The elevation of the act of a private Israeli citizen giving an opinion, which many in the United States and abroad shared at the time (rightly or wrongly), into the sinister machinations of the Jewish state “pressuring” the United States into invading Iraq reeks of classic conspiracy theories of Jewish control.

Hedges flirts with such conspiracy theories elsewhere too, writing, “Saudi Arabia, Israel and the U.S. function as a troika in the Middle East. The Israeli government has built a close alliance with Saudi Arabia, which produced 15 of the 19 hijackers in the 9/11 attacks and has been a prolific sponsor of international terrorism.”

What, exactly, the 9/11 attacks have to do with the Israeli government building a “close alliance” with Saudi Arabia—a bizarre claim given that the two countries still don’t have normal diplomatic relations—is unclear and completely out of place. While Hedges never makes any direct assertion, the odd placement of those two clauses together comes across as trying to create in the reader’s mind a link between the Jewish state and 9/11.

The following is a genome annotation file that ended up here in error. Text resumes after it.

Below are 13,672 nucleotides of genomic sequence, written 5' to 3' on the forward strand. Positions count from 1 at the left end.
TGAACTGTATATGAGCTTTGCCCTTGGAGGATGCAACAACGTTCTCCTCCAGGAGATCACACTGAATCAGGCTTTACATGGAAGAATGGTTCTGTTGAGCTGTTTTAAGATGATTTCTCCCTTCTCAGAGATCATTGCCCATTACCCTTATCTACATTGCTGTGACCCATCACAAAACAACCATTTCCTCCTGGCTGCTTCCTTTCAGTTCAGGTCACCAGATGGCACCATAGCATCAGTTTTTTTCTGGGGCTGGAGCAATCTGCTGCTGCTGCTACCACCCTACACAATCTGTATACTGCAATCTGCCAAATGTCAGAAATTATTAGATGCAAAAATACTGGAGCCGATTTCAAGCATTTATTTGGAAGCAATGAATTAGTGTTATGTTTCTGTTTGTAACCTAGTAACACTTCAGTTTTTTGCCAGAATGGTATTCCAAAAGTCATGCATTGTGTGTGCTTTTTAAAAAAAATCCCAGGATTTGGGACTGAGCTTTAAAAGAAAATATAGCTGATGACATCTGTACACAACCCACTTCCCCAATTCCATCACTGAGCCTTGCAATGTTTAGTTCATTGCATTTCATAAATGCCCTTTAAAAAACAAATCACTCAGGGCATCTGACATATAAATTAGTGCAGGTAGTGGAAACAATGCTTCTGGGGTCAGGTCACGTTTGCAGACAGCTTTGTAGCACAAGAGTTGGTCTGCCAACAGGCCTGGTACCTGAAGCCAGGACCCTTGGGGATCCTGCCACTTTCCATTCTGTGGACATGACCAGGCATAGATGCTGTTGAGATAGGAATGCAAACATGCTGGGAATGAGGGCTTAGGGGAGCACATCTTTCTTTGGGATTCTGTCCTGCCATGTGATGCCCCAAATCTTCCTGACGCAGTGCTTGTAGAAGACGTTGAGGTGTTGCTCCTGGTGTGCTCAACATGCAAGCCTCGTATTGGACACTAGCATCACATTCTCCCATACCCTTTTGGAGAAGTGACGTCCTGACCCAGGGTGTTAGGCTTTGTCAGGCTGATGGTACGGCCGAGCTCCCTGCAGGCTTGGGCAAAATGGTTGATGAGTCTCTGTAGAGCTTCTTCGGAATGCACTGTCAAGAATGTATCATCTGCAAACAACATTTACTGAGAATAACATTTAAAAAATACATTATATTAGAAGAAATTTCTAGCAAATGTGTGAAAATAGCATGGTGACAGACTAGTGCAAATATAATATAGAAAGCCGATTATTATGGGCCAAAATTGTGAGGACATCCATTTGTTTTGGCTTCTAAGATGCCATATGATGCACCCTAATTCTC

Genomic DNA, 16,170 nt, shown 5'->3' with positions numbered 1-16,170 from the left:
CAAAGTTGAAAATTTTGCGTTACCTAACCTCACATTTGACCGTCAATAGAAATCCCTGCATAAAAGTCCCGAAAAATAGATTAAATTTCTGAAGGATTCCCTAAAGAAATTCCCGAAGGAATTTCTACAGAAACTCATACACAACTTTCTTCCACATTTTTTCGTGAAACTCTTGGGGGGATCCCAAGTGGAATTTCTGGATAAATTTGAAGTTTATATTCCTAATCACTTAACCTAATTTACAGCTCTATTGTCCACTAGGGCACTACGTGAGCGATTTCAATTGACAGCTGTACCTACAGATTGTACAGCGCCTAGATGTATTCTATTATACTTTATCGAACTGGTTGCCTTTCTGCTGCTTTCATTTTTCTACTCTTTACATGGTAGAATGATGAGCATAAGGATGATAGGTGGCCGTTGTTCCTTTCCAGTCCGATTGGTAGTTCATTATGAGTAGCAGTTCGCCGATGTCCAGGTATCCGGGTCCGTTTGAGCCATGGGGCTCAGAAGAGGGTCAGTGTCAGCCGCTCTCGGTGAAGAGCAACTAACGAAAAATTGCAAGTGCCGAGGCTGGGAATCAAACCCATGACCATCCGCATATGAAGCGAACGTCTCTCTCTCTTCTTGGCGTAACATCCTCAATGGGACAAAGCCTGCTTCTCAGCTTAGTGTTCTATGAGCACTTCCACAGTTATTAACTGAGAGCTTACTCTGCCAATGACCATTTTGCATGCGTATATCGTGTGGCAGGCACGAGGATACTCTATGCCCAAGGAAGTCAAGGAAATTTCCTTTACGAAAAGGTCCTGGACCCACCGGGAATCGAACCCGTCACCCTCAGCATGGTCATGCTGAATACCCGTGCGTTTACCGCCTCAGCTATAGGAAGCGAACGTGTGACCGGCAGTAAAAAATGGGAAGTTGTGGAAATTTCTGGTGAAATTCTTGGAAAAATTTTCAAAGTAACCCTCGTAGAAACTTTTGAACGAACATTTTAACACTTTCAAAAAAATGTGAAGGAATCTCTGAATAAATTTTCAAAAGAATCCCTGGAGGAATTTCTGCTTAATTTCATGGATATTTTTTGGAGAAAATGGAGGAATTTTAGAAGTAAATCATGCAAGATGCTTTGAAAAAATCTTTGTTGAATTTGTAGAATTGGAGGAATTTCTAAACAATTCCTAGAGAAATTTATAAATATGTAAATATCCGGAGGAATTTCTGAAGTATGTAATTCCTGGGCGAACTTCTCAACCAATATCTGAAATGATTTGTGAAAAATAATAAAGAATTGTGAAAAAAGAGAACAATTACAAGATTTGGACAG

In the end, Hedges’ ramblings attempt to create a picture in which all that ails the Middle East is caused by the dastardly Americans, Israelis and Saudis. Hedges writes, “The corpses of civilians, including children, piled up by Israel and Saudi Arabia, who do much of their killing in Gaza and Yemen with U.S. weapons, don’t come close to the hundreds of thousands of dead we [the United States] have left behind in two decades of warfare in the Middle East.”

No mention is made of Iran’s role in arming the Houthis, who regularly recruit child soldiers and indiscriminately shell civilian areas. Nor of the efforts by Gaza-based terror groups to deliberately kill civilians.

In Hedges’ world, murderous terrorist groups from Islamic State to the Islamic Revolutionary Guard Corps and its many proxies have no independent role or agency. Nor do murderous regimes like those of the ayatollahs, Bashar al-Assad and Saddam Hussein, or even Vladimir Putin in Syria.

In Hedges’ worldview, they are all merely aimless objects at the mercy of the cruel Americans, Israelis and Saudis.

Based on his latest piece for Salon, it appears Hedges understands that the only way to support such a superficial worldview is to falsify the record.

David M. Litman is a media and education research analyst at the Committee for Accuracy in Middle East Reporting and Analysis (CAMERA).

This article was originally published by CAMERA.

The opinions and facts presented in this article are those of the author, and neither JNS nor its partners assume any responsibility for them.